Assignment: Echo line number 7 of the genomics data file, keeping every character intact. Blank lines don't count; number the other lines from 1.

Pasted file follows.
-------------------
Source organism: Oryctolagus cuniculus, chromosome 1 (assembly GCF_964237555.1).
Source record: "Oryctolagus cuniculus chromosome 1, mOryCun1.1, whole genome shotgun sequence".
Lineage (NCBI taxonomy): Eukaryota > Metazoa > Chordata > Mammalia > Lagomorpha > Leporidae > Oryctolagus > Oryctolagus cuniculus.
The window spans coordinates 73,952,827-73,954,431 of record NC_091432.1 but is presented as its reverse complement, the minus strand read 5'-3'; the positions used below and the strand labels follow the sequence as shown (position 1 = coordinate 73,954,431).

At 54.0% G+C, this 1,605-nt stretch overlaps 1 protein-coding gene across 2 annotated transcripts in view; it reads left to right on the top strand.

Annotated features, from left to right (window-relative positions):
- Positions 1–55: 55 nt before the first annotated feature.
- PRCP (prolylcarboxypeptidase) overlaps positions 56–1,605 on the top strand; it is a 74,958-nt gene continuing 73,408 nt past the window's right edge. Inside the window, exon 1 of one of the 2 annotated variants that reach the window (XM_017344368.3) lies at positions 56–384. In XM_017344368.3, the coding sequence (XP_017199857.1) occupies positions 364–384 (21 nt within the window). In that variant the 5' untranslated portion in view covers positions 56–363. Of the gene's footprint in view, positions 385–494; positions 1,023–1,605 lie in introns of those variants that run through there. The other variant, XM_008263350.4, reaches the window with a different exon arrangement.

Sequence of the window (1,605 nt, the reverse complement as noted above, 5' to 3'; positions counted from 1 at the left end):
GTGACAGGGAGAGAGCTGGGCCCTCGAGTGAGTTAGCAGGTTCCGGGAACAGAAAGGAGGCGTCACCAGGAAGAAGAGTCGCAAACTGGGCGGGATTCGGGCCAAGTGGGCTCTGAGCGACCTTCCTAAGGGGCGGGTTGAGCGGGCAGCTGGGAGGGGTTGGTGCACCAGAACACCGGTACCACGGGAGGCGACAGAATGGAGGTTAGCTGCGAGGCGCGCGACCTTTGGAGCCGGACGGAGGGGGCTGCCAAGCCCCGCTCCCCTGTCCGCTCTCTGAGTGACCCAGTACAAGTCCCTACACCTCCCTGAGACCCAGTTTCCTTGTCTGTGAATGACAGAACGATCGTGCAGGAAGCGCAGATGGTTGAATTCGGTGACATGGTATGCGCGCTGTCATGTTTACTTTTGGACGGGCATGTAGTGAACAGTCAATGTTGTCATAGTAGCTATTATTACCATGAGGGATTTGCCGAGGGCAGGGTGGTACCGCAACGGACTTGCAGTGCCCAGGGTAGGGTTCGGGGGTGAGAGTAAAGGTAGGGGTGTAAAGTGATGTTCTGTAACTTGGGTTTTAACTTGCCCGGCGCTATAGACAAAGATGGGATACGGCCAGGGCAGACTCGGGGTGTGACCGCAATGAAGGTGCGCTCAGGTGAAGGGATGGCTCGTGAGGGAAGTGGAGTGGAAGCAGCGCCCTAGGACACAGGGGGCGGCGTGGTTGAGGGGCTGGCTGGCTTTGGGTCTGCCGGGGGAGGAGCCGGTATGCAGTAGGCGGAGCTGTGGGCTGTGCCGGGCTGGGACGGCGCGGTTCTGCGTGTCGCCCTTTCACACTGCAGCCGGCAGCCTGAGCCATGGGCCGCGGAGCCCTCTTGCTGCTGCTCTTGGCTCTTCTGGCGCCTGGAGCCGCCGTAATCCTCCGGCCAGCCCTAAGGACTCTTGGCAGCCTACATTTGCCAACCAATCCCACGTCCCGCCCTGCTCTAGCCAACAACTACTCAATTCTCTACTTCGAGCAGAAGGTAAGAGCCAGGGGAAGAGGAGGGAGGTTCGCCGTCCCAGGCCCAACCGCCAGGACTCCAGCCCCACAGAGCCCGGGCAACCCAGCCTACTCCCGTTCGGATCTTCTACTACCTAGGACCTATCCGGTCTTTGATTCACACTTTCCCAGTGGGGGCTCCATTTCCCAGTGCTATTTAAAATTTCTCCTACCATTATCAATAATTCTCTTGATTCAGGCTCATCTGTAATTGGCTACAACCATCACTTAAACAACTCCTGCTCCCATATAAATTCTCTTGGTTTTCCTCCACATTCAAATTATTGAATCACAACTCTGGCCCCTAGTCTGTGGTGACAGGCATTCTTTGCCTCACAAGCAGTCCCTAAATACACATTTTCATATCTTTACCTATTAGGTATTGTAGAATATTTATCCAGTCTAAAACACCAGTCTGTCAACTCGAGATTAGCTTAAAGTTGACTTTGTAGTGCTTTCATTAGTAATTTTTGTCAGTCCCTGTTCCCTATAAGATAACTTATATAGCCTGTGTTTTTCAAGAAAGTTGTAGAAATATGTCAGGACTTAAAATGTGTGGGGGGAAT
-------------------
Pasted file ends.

- Positions 1–55: 55 nt before the first annotated feature.